Summer is peak swamp ass time, and also therefore, peak time for the rashes that can result from that radioactive concoction of sweat and bacteria brewing between them cheeks. To help you keep your own personal Grand Canyon fresh this summer, I asked four very different butt rash experts how it happens and, more importantly, how to make it go away.
Anthony Rossi, dermatologist: That area doesn’t get a lot of airflow, especially in between the butt cheeks. That can prompt irritation, moisture buildup and rashes — just all over irritation. Keeping things cool and dry is the first line of defense. If you know you’re prone to this, you should be wearing loose-fitting, breathable fabrics — cotton is very breathable, but spandex is going to trap moisture there.
We also tell people, after they workout, they should shower and change. If it’s really bad, you can use zinc oxide butt paste, like baby diaper paste. I tell my patients to use that, since it prevents the skin from rubbing against itself and prevents chafing. It’s antibacterial, too, so that’s really helpful. I also tell people to carry around baby wipes, which cool down the skin and get rid of moisture and bacteria.
Melanie Mari, trained manscaper at Bare Skin Studio: Keep the area clean and washed! Literally scrub your butt with some sort of exfoliant, especially after shaving it down or waxing it. You can use a basic plain washcloth to exfoliate your butt — the big plus with exfoliating after shaving or waxing your butt is that it helps untrap hairs that would get stuck otherwise. Wearing cotton or something moisture-wicking helps, because when you’re sweating, the sweat can get trapped underneath your skin, and that’s part of what causes irritation and “buttne.” You can also throw some sort of cornstarch down the middle (baby fresh ointment helps a lot down there, too).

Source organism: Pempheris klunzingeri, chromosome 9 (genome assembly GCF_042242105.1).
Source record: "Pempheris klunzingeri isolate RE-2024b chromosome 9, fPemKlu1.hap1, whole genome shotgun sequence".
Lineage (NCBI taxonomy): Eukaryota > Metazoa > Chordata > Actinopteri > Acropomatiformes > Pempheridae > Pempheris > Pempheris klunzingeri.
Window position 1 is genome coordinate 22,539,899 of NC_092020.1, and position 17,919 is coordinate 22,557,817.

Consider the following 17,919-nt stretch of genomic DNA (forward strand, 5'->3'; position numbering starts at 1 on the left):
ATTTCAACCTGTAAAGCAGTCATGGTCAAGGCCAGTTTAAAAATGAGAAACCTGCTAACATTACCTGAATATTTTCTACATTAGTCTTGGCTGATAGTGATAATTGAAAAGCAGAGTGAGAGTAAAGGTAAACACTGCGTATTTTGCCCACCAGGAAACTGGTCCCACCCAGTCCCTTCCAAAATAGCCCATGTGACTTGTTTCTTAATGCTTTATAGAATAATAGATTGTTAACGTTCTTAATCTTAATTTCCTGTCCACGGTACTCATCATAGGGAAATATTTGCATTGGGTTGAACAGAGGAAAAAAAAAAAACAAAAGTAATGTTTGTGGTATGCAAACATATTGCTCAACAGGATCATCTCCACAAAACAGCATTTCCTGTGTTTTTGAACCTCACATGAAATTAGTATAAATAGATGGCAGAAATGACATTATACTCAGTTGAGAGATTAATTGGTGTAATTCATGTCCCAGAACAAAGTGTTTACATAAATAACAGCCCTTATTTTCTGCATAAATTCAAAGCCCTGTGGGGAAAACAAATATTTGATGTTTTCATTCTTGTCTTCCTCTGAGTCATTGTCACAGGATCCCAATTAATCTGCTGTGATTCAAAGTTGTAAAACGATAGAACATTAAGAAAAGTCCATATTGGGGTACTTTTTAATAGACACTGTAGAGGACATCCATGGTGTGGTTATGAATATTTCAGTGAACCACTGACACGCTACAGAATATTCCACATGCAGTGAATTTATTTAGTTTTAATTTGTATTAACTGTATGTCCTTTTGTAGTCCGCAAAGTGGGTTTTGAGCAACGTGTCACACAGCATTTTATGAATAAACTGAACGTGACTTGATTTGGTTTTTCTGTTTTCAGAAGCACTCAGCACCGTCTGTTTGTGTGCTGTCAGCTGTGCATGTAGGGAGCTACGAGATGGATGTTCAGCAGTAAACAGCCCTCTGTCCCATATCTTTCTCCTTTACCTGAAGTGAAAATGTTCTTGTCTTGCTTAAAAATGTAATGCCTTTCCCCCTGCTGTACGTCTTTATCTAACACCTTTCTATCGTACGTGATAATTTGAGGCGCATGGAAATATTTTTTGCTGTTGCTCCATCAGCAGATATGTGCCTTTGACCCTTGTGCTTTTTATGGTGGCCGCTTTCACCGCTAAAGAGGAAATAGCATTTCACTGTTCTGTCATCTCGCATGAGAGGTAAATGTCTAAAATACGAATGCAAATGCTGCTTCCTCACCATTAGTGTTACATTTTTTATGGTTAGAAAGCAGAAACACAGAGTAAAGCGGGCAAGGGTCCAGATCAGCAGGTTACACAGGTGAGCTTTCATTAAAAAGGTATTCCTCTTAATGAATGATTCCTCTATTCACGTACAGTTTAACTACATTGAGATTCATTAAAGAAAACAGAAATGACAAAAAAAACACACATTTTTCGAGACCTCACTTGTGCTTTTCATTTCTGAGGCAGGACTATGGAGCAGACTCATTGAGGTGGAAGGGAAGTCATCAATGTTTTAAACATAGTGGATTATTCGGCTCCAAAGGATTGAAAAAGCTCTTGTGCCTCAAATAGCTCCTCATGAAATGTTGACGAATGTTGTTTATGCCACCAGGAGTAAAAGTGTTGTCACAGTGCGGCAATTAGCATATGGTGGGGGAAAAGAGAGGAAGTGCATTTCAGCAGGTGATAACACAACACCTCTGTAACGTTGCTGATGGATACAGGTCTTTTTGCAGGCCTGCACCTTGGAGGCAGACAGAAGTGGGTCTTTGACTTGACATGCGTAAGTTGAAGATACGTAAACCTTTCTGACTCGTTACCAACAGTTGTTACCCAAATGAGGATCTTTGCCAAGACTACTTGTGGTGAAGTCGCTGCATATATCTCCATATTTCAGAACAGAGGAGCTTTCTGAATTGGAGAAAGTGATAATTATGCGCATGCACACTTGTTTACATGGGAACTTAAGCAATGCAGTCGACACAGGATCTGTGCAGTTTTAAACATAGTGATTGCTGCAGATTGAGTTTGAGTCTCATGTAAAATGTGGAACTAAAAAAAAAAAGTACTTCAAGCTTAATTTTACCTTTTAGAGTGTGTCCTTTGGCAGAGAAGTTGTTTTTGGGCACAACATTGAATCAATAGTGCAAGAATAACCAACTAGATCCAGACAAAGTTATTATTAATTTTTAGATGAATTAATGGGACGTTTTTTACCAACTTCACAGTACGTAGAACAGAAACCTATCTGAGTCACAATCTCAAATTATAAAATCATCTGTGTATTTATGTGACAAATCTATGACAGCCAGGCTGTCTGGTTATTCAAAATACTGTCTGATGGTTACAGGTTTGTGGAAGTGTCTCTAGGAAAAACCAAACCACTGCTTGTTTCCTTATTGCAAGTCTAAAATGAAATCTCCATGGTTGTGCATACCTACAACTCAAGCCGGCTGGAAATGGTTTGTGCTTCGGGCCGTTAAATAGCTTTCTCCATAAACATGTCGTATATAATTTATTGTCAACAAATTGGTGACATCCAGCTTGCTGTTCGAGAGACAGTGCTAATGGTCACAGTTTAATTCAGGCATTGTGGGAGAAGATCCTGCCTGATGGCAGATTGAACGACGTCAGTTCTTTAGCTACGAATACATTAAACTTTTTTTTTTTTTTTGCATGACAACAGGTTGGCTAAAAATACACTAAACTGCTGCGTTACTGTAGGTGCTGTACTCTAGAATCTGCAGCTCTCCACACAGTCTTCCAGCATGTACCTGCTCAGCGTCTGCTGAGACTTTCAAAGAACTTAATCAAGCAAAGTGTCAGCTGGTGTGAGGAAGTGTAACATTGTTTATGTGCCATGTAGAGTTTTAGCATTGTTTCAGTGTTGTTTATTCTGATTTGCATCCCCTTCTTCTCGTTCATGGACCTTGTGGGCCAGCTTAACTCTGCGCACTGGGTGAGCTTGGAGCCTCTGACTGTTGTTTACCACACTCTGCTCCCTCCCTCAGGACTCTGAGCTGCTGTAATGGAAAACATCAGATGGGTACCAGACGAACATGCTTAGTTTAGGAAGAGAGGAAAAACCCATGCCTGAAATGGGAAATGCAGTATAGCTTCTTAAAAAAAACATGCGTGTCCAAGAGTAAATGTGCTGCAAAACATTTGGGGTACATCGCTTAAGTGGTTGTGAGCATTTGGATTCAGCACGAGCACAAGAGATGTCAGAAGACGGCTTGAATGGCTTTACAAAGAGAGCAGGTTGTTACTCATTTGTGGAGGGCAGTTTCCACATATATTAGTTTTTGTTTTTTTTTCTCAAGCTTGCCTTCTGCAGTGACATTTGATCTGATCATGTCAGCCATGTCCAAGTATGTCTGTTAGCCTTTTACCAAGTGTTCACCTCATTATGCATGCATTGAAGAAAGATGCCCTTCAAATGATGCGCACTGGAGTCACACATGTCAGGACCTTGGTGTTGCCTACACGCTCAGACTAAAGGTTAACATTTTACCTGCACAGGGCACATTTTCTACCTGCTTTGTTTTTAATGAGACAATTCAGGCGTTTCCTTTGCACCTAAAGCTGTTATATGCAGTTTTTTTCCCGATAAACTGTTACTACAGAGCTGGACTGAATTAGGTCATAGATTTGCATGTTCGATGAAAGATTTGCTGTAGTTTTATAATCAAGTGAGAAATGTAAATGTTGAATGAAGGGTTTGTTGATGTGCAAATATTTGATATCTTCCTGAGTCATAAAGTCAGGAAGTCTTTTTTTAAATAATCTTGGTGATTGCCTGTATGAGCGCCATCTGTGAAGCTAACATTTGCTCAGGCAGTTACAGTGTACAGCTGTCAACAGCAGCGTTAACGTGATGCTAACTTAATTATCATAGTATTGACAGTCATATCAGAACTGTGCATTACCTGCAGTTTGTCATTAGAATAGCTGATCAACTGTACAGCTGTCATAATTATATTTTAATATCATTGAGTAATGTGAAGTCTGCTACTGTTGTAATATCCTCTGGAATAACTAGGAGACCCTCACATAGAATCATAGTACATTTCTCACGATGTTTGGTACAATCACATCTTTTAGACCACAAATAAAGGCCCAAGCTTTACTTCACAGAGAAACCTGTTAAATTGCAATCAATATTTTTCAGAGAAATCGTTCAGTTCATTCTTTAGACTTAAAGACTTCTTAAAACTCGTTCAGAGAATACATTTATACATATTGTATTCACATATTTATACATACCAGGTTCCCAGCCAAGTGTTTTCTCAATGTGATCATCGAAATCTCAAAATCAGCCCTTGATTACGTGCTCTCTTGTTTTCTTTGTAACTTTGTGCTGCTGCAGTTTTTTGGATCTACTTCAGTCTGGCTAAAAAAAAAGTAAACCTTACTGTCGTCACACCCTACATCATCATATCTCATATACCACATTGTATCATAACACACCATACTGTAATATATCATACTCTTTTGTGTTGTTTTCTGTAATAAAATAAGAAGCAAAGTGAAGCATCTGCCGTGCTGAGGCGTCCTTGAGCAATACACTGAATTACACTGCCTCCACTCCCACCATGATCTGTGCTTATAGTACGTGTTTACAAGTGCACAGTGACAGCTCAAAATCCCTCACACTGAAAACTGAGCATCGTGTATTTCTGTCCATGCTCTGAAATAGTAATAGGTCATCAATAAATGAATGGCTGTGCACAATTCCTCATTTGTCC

Ethan, a fitness (and butt!) model: You may be a little disappointed with my reply, because when it comes to looking after my butt, I don’t actually do any skincare, just basic body wash in the shower. I always shower as soon as I can after exercise, though. Underwear-wise, I wear briefs instead of boxers, as boxers can bunch up and make things a little too warm when exercising.
Devin Feldman, a cyclist who knows a thing or two about butt rashes: A big thing for prevention — and it sounds so obvious — but you need to keep your shorts clean! If you don’t keep them clean, you’re just asking for some sort of infection.
Another thing is to avoid sitting down for a long time, especially on hard surfaces, when your butt is sweating. The big thing is ventilation, so if you’re sitting on a hard surface, it’s 90 degrees out and really humid, you have to stand up every once in a while. When you get home, putting some baby powder down there also goes a long way. It kinda dries everything out and keeps it from rubbing together too hard.
This tip is especially helpful for when you go to the beach — the sand and saltwater will kill you [or at least your butt] — but definitely rinse super well after any activity, and bring a change of clothes if you can. If you’re prone to butt rashes or you already have a problem, make sure you have an extra pair of underwear on hand in case it gets super sweaty out there. Just run to the bathroom and change — I think you’d rather tuck some dirty underwear down into your backpack than get a butt rash.